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Monday, March 13, 2006

San Francisco Fed President Yellen on Explicit Inflation Targets

Federal Reserve Bank of San Francisco president Janet Yellen  promotes explicit inflation targets:

Enhancing Fed Credibility, by Janet Yellen, San Francisco Fed President: ...There has been a great deal of discussion of whether the Federal Reserve should [announce] a specific, numerical inflation objective. I will spend the remainder of my remarks addressing this question, looking first to the results from theoretical and empirical research on the effects of such communication.

First, what are the benefits of adopting a numerical objective for inflation? In theory, effective central bank communication of a numerical long-run inflation objective ... can simplify the complicated informational problems people face in the economy, and can reduce the uncertainty about the central bank's goals and policies. Indeed, recent research suggests that clear communication of a numerical long-run inflation objective may assist in the anchoring of long-run inflation expectations, relative to a policy that leaves it to the public to infer the objective from experience. The resulting improved alignment of Fed actions and public perceptions would reduce expectations errors that would otherwise add to macroeconomic variability. As a result, the Fed would be better able to achieve both inflation and employment goals. ... Of course, for communication to be effective, policymakers must consistently take appropriate actions that back up the commitment to price stability and full employment.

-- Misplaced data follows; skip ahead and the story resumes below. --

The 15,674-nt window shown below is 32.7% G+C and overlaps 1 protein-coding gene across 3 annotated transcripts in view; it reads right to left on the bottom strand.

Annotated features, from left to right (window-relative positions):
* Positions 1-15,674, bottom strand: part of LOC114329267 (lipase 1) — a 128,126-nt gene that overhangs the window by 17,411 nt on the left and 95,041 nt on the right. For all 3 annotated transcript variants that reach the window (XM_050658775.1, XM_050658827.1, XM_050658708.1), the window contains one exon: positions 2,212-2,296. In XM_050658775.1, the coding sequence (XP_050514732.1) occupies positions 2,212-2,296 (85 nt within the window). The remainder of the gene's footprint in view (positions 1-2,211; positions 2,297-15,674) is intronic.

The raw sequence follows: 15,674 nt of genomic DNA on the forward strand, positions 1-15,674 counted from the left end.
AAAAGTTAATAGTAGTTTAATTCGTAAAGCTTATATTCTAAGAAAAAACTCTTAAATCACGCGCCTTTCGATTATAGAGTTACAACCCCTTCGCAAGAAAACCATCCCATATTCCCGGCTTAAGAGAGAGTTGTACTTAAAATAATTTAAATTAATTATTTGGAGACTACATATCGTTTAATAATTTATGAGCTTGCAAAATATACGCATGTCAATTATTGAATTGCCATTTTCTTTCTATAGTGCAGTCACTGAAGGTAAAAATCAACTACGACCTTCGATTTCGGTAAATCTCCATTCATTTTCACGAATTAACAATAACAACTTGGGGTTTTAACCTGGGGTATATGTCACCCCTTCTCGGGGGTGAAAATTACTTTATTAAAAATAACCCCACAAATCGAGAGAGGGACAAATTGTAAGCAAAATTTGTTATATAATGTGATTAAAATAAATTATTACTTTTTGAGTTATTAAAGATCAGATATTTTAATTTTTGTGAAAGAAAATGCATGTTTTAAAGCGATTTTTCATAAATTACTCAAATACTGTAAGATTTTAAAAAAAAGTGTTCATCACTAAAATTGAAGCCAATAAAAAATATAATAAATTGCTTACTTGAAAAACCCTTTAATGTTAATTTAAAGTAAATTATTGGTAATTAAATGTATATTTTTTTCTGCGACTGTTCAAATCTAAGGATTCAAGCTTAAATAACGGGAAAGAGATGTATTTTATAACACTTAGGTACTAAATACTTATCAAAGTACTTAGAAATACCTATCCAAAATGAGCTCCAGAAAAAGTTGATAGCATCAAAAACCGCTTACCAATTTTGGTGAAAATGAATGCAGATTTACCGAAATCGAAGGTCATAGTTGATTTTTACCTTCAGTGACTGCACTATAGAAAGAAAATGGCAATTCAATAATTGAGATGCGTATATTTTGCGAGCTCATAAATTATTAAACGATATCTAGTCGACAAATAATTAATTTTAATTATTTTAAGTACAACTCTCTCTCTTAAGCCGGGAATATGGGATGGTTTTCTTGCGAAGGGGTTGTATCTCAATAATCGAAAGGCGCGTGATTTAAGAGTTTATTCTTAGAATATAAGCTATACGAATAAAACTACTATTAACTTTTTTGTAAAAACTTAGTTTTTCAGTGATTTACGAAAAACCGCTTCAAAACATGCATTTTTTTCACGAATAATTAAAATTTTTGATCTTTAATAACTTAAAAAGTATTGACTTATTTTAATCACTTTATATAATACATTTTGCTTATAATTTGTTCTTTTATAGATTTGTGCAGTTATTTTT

Another important reason to provide clear guidance to the public regarding the long-run inflation objective is that doing so may help us avoid deflation and reduce the costs of its occurrence. ... An explicit numerical long-run inflation objective may help anchor inflation expectations at a low positive number and avoid a potentially devastating deflationary spiral.

What is the empirical evidence on the value of an explicit numerical inflation objective? So far, it has been hard to find convincing evidence that countries with an announced numerical inflation objective have performed better in terms of inflation and macroeconomic stabilization than those that do not have one. Part of the problem is that there just aren't enough macroeconomic data to get a clear read on this question. But we do have data on inflation expectations that provide evidence about the effect of communication on anchoring expectations, which is the key mechanism that improves macro performance in the theoretical research I've discussed... Researchers using measures of inflation expectations derived from bond market data find that long-run inflation expectations in inflation-targeting countries are remarkably stable and well-anchored, while in the United States long-run inflation expectations have been highly sensitive to economic news. ... Although the evidence from surveys and financial markets is admittedly mixed, taken together these studies suggest that announcing a numerical price stability objective and greater transparency in general could help further anchor long-run inflation expectations.